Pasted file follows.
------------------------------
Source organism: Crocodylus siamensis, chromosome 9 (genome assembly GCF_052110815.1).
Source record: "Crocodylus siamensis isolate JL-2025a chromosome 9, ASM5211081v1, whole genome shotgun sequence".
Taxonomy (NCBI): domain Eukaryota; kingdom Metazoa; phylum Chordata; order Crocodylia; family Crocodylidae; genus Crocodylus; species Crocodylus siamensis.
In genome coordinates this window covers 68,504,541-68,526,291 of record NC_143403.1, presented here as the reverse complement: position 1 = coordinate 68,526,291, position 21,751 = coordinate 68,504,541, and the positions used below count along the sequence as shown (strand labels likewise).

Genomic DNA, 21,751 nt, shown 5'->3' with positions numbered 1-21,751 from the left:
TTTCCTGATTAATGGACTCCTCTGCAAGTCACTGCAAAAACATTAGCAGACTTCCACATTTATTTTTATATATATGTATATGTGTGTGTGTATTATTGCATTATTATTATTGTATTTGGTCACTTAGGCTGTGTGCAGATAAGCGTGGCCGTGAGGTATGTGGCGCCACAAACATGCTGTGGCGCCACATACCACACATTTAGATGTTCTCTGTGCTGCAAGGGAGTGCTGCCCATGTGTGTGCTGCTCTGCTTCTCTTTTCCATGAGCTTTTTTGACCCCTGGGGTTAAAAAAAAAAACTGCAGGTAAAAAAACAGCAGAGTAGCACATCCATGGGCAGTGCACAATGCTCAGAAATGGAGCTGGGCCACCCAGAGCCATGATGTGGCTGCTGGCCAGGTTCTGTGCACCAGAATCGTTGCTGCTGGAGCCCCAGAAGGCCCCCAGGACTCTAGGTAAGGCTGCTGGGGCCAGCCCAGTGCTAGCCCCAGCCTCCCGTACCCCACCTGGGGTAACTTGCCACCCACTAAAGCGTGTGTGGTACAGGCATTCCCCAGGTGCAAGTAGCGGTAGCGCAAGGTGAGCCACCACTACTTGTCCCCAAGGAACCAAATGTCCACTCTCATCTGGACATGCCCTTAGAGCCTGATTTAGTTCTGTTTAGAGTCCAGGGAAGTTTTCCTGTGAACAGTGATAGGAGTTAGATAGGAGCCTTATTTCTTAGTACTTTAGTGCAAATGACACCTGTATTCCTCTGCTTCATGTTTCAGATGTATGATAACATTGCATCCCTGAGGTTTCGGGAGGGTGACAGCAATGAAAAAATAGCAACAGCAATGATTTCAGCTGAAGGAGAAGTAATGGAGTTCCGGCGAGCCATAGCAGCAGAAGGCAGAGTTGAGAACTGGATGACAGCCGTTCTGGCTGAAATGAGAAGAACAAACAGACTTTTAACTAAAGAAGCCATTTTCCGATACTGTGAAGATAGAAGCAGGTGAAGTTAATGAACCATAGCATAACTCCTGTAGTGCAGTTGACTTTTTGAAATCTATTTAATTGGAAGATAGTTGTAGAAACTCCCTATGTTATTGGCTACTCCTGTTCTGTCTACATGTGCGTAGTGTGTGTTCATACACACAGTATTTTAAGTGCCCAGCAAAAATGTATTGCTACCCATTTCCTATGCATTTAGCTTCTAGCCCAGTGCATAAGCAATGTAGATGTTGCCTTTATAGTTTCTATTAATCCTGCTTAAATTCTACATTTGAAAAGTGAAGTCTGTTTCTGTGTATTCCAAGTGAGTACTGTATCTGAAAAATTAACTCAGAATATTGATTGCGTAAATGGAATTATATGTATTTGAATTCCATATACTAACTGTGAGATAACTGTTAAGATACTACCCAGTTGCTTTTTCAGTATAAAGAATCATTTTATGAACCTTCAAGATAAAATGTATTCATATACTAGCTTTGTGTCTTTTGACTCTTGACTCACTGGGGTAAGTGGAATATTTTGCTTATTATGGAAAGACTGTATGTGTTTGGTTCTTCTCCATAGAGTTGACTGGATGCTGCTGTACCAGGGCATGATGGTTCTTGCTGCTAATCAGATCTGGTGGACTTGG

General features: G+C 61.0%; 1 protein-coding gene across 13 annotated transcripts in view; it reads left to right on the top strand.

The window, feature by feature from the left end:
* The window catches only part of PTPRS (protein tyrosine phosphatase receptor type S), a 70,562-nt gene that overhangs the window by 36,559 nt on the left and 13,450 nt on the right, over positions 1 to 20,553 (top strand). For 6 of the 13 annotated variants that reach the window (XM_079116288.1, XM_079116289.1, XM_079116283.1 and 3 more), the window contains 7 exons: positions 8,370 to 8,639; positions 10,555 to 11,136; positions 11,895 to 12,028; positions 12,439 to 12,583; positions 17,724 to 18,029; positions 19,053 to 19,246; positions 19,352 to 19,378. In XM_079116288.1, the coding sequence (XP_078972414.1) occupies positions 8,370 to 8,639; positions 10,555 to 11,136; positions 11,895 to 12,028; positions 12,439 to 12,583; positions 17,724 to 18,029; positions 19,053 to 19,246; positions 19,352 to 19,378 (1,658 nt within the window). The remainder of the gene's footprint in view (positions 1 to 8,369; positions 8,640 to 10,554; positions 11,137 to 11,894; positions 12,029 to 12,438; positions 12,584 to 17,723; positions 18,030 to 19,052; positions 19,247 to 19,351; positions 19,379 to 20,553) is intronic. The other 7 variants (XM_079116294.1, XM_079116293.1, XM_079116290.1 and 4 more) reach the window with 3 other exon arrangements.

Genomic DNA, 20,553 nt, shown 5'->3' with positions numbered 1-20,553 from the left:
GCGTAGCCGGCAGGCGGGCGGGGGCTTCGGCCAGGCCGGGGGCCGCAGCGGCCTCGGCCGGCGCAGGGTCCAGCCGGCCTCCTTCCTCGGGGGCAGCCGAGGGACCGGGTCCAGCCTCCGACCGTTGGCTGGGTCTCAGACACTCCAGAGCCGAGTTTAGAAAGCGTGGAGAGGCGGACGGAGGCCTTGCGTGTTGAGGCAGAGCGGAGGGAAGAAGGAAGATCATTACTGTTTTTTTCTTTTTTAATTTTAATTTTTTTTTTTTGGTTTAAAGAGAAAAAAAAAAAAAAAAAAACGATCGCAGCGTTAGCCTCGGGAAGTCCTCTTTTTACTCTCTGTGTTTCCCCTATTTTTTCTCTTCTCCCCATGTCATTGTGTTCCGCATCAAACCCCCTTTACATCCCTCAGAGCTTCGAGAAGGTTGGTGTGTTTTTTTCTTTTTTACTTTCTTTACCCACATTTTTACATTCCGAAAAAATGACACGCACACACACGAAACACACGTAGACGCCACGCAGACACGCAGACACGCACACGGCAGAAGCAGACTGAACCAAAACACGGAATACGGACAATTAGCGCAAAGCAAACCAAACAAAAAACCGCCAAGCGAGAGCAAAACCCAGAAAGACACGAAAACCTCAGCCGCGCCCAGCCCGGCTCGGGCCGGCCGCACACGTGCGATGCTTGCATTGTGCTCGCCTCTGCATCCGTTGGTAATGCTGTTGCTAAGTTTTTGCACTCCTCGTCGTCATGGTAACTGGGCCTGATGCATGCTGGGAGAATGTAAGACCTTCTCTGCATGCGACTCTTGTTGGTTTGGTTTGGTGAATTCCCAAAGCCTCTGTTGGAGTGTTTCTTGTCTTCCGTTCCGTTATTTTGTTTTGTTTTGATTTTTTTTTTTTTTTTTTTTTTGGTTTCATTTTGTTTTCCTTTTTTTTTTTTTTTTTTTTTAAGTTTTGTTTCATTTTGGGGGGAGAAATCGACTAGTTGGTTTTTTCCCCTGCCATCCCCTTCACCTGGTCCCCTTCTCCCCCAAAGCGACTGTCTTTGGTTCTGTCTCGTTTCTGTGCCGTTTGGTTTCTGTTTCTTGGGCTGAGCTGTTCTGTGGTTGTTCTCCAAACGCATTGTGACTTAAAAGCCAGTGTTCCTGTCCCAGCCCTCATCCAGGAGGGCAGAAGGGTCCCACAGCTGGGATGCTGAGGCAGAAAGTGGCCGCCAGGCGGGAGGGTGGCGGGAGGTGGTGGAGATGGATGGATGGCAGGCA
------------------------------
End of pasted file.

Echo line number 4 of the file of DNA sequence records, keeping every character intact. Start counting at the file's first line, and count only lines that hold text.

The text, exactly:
In genome coordinates this window covers 68,504,541-68,526,291 of record NC_143403.1, presented here as the reverse complement: position 1 = coordinate 68,526,291, position 21,751 = coordinate 68,504,541, and the positions used below count along the sequence as shown (strand labels likewise).